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Safe Traversing Practices

Table of Contents
6.0 Safe Traversing Practices
6.1 Risks and Hazards 
6.2 Responsibilities (Due Diligence) and Traversing
6.3 General Traversing Guidelines 
   6.3.1 Development of Safe Operating Procedures
   6.3.2 Emergency Response Plans
   6.3.3 Training for Safe Traversing 
   6.3.4 Day Pack Equipment 
   6.3.5 Clothing
   6.3.6 Traversing Alone vs. the “Buddy System”
   6.3.7 Traverse Planning Tips
   6.3.8 Tips for Knowing Your Location
   6.3.9 Communication and Signalling Tips 
   6.3.10 Emergency and Survival Tips 
6.4 Traversing in Specific Terrain 
   6.4.1 Mountainous Terrain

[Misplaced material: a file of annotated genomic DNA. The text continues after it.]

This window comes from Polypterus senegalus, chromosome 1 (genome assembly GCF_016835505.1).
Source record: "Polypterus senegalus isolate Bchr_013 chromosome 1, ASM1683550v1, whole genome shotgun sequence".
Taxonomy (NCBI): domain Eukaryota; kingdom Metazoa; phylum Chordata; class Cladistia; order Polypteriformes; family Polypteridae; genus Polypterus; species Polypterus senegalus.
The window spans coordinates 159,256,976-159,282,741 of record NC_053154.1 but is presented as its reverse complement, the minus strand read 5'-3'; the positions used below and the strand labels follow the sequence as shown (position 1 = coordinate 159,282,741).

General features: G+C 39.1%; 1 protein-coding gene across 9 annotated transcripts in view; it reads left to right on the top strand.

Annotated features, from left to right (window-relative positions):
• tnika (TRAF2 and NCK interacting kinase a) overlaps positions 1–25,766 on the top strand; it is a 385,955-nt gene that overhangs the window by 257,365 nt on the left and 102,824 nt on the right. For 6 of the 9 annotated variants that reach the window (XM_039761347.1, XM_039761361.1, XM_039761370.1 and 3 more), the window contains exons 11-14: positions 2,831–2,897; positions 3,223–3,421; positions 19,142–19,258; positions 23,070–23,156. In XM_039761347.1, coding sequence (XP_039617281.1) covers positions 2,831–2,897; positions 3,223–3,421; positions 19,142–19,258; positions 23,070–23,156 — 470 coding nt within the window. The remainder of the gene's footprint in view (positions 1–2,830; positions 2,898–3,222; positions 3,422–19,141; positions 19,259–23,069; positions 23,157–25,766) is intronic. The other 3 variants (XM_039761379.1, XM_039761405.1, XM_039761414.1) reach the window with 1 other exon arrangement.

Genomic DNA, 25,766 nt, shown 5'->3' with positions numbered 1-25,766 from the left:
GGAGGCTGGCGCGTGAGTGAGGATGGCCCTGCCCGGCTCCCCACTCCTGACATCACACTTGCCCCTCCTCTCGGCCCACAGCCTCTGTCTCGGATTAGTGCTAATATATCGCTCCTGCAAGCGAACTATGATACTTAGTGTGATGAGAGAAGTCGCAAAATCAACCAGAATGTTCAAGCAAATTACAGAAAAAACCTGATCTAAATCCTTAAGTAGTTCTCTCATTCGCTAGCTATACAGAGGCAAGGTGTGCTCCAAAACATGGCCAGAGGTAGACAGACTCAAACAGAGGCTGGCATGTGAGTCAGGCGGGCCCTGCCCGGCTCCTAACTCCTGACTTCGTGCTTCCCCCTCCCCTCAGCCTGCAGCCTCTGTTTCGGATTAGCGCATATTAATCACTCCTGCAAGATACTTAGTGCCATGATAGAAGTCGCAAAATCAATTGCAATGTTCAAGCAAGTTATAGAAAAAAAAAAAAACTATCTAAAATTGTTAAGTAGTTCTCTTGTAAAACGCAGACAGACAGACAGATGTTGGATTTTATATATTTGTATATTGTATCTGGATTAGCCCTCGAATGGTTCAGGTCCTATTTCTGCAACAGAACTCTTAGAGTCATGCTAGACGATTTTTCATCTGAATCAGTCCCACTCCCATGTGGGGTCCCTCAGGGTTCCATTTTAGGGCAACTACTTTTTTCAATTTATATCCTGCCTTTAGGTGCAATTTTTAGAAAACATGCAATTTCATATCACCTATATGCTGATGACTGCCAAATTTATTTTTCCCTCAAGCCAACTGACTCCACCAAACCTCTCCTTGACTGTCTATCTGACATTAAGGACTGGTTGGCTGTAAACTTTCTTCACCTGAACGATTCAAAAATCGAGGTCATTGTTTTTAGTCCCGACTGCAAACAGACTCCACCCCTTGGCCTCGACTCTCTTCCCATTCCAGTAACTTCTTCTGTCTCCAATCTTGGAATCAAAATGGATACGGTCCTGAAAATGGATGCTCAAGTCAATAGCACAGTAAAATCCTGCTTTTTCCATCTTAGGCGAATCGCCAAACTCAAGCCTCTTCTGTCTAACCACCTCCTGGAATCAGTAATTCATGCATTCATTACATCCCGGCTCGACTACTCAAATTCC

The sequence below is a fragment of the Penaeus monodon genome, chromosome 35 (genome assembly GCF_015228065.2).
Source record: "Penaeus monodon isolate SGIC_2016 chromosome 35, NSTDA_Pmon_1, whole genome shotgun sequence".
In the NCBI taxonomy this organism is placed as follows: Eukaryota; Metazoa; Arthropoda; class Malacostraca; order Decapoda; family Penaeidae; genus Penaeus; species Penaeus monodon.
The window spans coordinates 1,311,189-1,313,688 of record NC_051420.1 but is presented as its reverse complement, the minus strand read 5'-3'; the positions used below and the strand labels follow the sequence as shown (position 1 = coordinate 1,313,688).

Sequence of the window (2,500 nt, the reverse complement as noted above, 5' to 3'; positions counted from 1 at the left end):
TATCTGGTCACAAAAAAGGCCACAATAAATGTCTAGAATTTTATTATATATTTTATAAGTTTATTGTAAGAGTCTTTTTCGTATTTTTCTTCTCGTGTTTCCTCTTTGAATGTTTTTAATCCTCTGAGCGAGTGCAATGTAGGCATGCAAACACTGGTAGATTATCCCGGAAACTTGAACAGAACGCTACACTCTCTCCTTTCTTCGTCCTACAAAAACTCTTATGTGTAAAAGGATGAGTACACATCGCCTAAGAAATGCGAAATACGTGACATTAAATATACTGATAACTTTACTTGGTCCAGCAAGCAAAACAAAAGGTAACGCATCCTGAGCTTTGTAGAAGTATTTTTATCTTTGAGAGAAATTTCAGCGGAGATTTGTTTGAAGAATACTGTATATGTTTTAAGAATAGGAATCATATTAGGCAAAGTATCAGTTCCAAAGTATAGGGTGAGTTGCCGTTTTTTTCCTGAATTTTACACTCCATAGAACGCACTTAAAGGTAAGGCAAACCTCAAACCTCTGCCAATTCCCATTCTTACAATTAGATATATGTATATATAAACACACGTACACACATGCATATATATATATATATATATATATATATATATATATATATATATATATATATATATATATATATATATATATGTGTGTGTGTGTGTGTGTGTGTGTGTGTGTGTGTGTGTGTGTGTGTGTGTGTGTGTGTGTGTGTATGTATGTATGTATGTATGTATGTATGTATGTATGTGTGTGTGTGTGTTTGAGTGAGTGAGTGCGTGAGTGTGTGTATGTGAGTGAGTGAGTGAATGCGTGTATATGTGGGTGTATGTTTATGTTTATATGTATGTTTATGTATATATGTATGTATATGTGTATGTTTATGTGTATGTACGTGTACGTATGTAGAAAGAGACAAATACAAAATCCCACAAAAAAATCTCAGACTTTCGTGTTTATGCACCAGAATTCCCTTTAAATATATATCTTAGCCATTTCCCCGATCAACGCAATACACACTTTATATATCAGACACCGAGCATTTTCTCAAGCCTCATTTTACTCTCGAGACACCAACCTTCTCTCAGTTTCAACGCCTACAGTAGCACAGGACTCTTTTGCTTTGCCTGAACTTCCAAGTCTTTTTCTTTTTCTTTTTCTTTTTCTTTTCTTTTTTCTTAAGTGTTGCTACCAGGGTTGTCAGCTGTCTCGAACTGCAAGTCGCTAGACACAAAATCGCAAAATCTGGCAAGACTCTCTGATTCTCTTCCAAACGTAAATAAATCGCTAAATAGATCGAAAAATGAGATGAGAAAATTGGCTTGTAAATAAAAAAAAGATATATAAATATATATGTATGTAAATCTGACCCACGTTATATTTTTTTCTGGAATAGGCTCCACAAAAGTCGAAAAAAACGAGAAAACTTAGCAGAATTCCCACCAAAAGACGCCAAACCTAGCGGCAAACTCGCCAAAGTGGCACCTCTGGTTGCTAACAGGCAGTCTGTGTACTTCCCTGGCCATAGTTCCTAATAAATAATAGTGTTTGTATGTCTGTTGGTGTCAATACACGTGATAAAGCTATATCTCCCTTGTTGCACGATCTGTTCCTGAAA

6.4.2 Snowfields and Glacier Terrain
   6.4.3 High Arctic Latitudes 
   6.4.4 Cliffs and Steep Terrain
   6.4.5 Traversing Safety Regarding Streams, Rivers and Lakes 
   6.4.6 Wet Terrain 
   6.4.7 Deserts
   6.4.8 Heavy Vegetation or Jungle 
   6.4.9 Tropics
   6.4.10 Working Along Roads, Highways and Railway Cuts 
6.5 Resources

Introduction

Most field employees enjoy the challenge of traversing. It is important to exercise good judgement at all times, as a fall in isolated or rough terrain can be life-threatening especially if you are alone. An entire field party may be placed at risk if an employee has an accident. Statistics collected over the past 25 years by the Association for Mineral Exploration British Columbia (AME BC) indicate that slips and falls average about 45% of all lost workday accidents in the exploration industry in western Canada. Do not take chances.